ZIMBABWE: 'Blood Diamonds' Slip Through Watchdog's Cracks

  • by Lily Hough (washington)
  • Inter Press Service

The Kimberley Process Certification Scheme (KP), a voluntary self- regulation body, monitors the diamond industry by labeling shipments of conflict-free diamonds with a government-validated certificate, which guarantees consumers that their purchases do not finance human rights abuses.

The KP's procedural guidelines require its 49 members, which represent 75 countries, to reach an absolute consensus over the status of a diamond shipment before the product is certified.

Last week, the KP convened in Kinshasa, Democratic Republic of Congo, to deliberate on whether or not Marange diamonds met KP's standards of production.

Notwithstanding the members' failure to reach the required consensus, exports of KP-certified diamonds from the Marange fields resumed — a move that has severely jeopardised the watchdog's credibility in the international community.

'The United States is deeply disappointed with the Kinshasa [proceedings] as [they] related to Zimbabwe,' Victoria Nuland, a spokesperson for the U.S. State Department, said in a statement last week.

'The United States believes that progress with respect to exports from the Marange area of Zimbabwe can occur solely through a mechanism agreed to by consensus among KP participants. Contrary to some [reports], the Kinshasa Intercessional did not reach a consensus text.

'We believe that work toward a solution must continue, and that until consensus is reached, exports from Marange should not proceed,' she asserted.

Since Zimbabwean President Robert Mugabe quickly seized control of the Marange diamond fields following their discovery in 2006, exports from the area have generously funded his repressive party and come under a harsh spotlight in the international community.

According to a 2009 report by Human Rights Watch, Mugabe's soldiers have massacred at least 200 individual miners and enlisted conscripted labourers - including children — who work in appalling conditions in locations where reports of torture and murder have gone unpunished.

A statement by HRW last week reported that the Kinshasa Intersessional came three months after its new chairperson Mathieu Yamba made a unilateral announcement authorising Zimbabwe to export Marange stones without any monitoring of human rights abuses or proof of compliance with KP requirements.

'Miners, retailers, and consumers have relied on the Kimberley Process to stop blood diamonds from being sold, but with Yamba's decision, the KP has betrayed their trust,' said Arvind Ganesan, business and human rights director at Human Rights Watch.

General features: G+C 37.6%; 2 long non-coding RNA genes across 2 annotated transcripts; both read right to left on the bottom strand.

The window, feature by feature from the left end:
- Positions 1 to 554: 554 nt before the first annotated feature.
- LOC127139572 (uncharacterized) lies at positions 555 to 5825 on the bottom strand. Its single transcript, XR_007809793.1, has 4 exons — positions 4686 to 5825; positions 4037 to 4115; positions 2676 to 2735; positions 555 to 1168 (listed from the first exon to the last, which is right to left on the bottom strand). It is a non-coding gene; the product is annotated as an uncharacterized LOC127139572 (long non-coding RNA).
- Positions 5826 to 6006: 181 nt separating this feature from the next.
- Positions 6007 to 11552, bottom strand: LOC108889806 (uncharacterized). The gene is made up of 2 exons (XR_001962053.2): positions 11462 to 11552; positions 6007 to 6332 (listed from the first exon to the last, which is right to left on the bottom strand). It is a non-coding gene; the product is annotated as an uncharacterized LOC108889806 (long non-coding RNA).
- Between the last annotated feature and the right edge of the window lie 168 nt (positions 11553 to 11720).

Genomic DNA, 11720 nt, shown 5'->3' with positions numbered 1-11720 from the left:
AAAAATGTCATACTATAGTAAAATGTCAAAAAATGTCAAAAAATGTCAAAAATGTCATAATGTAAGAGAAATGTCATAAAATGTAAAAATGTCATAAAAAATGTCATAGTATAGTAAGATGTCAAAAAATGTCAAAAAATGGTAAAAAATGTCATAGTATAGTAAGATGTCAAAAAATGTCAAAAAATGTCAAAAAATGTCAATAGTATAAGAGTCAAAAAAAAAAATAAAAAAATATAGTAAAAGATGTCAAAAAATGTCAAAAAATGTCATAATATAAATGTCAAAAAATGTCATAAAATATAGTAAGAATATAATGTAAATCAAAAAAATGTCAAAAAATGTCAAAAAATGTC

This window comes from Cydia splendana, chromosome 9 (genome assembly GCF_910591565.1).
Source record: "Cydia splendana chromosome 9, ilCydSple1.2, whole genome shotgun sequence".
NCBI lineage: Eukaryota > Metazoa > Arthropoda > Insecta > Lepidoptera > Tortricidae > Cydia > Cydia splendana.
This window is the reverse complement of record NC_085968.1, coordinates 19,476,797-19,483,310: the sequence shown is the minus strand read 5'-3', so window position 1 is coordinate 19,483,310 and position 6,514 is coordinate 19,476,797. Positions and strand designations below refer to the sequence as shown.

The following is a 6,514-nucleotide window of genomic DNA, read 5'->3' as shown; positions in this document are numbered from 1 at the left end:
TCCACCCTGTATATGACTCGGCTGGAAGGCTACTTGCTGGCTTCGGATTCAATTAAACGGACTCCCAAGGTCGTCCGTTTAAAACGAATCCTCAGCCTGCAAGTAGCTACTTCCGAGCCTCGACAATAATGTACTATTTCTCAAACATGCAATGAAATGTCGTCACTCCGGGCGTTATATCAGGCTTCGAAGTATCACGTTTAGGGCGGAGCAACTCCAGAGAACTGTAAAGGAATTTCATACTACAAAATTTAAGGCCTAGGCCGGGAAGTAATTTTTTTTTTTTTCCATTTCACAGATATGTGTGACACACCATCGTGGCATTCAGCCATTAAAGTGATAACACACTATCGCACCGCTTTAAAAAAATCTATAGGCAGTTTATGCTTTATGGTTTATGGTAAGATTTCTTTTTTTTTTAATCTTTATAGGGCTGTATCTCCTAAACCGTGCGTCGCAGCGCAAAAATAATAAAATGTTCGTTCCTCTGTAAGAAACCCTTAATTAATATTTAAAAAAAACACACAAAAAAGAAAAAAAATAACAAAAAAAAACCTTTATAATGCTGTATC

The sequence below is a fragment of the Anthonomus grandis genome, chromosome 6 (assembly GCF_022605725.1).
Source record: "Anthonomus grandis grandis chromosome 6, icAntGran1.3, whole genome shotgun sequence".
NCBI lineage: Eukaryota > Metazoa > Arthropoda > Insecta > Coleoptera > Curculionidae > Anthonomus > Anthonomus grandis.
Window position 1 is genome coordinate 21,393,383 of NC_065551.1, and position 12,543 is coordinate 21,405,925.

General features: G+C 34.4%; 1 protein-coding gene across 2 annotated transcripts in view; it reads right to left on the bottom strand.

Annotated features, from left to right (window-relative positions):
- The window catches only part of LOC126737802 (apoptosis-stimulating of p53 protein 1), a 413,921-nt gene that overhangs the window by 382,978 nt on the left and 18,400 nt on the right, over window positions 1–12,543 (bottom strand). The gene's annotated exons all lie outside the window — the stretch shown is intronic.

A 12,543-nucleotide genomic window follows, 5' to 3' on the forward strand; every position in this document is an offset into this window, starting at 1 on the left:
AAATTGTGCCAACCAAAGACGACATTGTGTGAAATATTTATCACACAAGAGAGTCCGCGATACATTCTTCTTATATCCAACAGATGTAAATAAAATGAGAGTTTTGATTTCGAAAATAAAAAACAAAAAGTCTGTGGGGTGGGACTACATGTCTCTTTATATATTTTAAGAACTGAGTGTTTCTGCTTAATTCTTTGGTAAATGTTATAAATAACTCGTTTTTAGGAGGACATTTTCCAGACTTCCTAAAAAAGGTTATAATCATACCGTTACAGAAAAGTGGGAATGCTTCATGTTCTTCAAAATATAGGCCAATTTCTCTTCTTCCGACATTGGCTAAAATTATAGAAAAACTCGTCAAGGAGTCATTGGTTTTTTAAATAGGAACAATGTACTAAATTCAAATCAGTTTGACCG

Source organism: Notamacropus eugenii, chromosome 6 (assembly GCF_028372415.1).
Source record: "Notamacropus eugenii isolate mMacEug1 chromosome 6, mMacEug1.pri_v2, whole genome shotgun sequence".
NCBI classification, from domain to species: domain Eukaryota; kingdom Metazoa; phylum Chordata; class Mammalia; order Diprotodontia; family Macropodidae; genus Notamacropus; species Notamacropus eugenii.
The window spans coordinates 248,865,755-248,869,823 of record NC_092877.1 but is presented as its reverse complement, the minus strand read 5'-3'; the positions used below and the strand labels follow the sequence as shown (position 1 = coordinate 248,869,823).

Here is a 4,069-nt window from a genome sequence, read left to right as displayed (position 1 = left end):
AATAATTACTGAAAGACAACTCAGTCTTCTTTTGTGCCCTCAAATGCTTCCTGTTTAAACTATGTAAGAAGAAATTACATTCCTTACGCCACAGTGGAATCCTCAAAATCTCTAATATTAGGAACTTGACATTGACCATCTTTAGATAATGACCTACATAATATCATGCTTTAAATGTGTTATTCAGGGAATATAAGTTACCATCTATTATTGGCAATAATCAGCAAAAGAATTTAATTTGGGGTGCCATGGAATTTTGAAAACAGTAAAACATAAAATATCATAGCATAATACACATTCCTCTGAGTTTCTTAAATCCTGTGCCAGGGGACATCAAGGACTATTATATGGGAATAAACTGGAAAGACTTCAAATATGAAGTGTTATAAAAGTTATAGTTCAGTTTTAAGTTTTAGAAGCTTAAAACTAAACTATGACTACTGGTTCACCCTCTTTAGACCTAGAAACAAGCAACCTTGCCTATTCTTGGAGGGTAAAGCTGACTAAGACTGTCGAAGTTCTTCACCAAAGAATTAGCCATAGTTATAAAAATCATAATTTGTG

'What the KP has done here is essentially legitimised a dictator,' Tom Zoellner, author of 'The Heartless Stone: A Journey through the World of Diamonds, Deceit and Desire', told IPS. 'The industry was acting in enlightened self interest when they [created] the KP, but it was never the ironclad mechanism that they sold it as...now, it has discredited itself thoroughly as a regulatory body.'

The KP is no stranger to such criticism. Since its inception in 2000, a response to a decade of pressure from the United Nations, KP's protocol has often come under fire for conceptual weaknesses that limit its regulatory viability; particularly, its consistent failure to articulate a comprehensive definition of the term 'conflict' even while purporting to be a global watchdog of 'conflict diamonds'.

'It had no provisions for when a government brutalises its own people,' Zoellner told IPS. 'When the Marange fields were discussed, the [KP] was one of the greatest gifts that came to Mugabe.'

HRW added that, '[According to the KP's] rules, a conflict diamond is narrowly defined as one sold by a rebel group to wage war against a government.'

'That definition has left a major loophole since it does not prevent a government like [Mugabe's] from committing abuses when it mines or sells diamonds,' HRW said.

Zoellner added that the KP's recently demonstrated indifference to its own established procedures should 'serve as a signal for people to have even less confidence in the KP than [before],' and sharply question the group's ability to govern the international industry.

While Australia, Canada and the EU have joined the U.S. in refusing to recognise Zimbabwean diamonds as 'conflict free', others have been less inclined to take a moral stand.

The South Africa Diamond and Precious Metals Regulator (SADPMR) announced in a notice to its members, 'we will [continue to] accept imports of rough diamonds from Zimbabwe.'

Absent a universally accepted ban, China — Zimbabwe's close ally — is likely to follow suit.

Zoellner warned that the proliferation of conflict diamonds in these countries would generate unintentional involvement in the blood diamond industry, even among consumers whose countries have denounced the trade.

'Diamonds on the international market all go into a single pool. The reality is that the consumer has no control over where the diamond originated,' Zoellner told IPS.

As the week advances without any apparent solutions to divisions among KP members, more shipments of conflict diamonds are sailing around the world, leaving open the possibility that consumers will unintentionally buy diamonds from the bloodstained Marange fields.

'I think this does represent a disgraceful chapter in the history of the diamond business and a lesson for the consumer,' Zoellner told IPS. 'We would do well to think about the social misery that this natural resource has brought along with its benefits.'

© Inter Press Service (2011) — All Rights ReservedOriginal source: Inter Press Service